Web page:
A Future Story for University Christian Church

Come Hungry, Serve Fed, Leave Changed

August 2020

We hope you are inspired by University Christian Church's future story. As you read, please keep in mind that it's more like an abstract painting than a photograph, meant to vitalize, not codify, our future. We passionately believe our church transforms lives through Christ. Therefore, the central theme is personal and community transformation through God's divine love. While many characters are fictional, God has a place for each of us in the church's future. You are the most important person in this story!

Part One:

"I see a church with a vis-ion; I see a church with a mis-sion. I see a church with its doors open wide, and the poor and the rich wor-ship God side by side, and the young and the old have both put down their pride, and yes, we who seem dif-fer-ent don't have to hide, and there all of God's chil-dren can sweet-ly a-bide!" Jessica softly sang as she set pumpkins, hay, and miniature cornucopias around the University Christian Church's newly-built amphitheater. These words had been swirling around in her head all week - a lyrical image of how the church should look.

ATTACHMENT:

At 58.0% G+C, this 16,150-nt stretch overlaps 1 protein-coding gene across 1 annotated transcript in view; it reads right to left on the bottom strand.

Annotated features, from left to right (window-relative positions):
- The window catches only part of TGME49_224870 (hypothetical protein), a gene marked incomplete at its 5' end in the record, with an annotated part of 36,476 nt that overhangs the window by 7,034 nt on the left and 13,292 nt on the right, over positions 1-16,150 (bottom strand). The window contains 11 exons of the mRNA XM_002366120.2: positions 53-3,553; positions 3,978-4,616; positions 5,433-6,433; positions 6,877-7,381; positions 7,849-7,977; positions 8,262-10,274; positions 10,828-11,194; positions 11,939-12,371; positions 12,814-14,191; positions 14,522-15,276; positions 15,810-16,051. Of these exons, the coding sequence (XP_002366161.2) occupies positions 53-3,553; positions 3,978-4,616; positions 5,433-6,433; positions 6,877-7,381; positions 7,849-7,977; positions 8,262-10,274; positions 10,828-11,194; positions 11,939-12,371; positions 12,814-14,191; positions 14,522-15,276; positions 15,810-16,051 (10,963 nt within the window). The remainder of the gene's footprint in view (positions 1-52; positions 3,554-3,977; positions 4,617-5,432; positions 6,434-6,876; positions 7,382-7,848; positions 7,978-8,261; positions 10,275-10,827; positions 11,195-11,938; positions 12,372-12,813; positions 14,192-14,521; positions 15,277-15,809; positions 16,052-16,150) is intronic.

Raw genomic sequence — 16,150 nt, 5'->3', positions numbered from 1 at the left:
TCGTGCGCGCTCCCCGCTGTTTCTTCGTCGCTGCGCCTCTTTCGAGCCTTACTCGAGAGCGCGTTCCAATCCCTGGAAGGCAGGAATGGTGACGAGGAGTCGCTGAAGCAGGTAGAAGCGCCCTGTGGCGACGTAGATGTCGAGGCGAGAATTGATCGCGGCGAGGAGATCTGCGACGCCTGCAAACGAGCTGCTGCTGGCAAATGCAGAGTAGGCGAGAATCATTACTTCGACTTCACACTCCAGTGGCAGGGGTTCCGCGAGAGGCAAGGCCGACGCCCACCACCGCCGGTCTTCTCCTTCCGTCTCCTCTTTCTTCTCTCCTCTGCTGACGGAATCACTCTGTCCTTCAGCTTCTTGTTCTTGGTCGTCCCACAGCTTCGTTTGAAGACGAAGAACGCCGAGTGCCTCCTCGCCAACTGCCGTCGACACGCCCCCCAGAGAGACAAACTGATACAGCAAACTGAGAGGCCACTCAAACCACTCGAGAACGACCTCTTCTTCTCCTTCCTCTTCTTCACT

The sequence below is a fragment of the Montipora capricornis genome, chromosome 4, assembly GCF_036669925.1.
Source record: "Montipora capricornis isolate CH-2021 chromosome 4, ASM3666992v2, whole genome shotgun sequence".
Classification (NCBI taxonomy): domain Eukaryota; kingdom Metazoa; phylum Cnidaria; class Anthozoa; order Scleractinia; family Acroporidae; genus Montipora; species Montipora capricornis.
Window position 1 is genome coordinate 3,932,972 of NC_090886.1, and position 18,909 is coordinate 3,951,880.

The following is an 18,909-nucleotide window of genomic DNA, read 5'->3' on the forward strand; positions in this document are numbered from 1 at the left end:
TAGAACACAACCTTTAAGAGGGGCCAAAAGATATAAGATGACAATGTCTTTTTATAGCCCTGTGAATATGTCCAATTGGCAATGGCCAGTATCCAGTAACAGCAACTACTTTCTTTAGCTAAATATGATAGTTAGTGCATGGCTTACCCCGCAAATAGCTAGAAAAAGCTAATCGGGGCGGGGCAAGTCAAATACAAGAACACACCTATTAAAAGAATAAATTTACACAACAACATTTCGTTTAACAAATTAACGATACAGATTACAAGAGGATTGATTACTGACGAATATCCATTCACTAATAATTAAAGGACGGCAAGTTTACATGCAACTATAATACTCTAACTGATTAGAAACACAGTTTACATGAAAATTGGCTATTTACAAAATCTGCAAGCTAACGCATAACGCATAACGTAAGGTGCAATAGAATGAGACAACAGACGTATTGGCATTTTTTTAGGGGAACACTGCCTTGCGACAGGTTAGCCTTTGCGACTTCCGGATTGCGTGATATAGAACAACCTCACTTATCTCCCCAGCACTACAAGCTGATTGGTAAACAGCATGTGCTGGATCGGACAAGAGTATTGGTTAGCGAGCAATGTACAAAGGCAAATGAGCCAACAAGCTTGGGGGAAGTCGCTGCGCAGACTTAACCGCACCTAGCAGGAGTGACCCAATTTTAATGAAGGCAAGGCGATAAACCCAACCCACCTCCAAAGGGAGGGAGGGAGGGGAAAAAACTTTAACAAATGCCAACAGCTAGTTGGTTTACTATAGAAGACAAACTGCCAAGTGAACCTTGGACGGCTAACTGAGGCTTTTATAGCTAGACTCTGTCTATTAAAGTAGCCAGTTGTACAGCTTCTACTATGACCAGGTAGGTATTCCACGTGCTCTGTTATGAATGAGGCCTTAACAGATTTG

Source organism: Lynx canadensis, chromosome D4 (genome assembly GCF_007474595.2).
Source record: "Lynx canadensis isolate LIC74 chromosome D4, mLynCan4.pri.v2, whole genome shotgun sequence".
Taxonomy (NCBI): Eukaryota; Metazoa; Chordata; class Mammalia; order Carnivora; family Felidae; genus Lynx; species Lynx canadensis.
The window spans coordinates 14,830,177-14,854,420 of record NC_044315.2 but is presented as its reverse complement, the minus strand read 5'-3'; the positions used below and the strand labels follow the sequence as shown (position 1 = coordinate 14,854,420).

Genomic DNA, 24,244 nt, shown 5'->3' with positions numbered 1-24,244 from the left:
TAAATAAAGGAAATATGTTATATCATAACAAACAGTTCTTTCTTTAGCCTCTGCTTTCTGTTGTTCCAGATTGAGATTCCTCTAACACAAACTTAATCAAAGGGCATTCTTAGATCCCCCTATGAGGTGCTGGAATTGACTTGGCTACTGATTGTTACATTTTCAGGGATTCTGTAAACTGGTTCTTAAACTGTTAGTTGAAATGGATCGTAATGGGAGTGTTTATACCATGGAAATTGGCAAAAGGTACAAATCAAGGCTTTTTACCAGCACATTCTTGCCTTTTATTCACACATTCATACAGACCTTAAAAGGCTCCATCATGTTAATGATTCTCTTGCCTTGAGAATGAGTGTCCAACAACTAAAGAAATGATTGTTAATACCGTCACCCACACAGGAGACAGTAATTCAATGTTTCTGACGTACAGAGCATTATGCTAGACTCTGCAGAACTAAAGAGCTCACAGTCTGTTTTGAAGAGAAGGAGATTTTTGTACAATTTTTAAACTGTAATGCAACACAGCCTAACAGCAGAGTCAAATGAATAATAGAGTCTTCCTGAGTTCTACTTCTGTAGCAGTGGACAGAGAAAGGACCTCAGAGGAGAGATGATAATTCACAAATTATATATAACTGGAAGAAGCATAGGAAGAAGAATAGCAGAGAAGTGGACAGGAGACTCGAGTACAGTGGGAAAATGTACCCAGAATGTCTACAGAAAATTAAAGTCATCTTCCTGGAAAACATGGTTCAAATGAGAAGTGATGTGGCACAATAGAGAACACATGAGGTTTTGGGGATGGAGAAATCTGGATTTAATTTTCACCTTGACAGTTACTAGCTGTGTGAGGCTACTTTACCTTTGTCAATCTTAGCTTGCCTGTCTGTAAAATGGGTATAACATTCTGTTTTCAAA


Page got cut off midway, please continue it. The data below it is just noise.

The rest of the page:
Jessica looked up from her task, deep in thought and came face-to-face with Miriam, her four-year-old daughter. Miriam was done helping harvest the last of the tomatoes in the community garden, and she was covered in red tomato juice from nose to chin.

"Did you have tomatoes, Miriam?" she asked.

"Yes, Mommy. We picked so many that I had to eat some to get them to fit into the basket."

"Miri, are you telling me we have more tomatoes than we know what to do with?"

"Yes, Mommy, and there are still so many more ripening on the vines."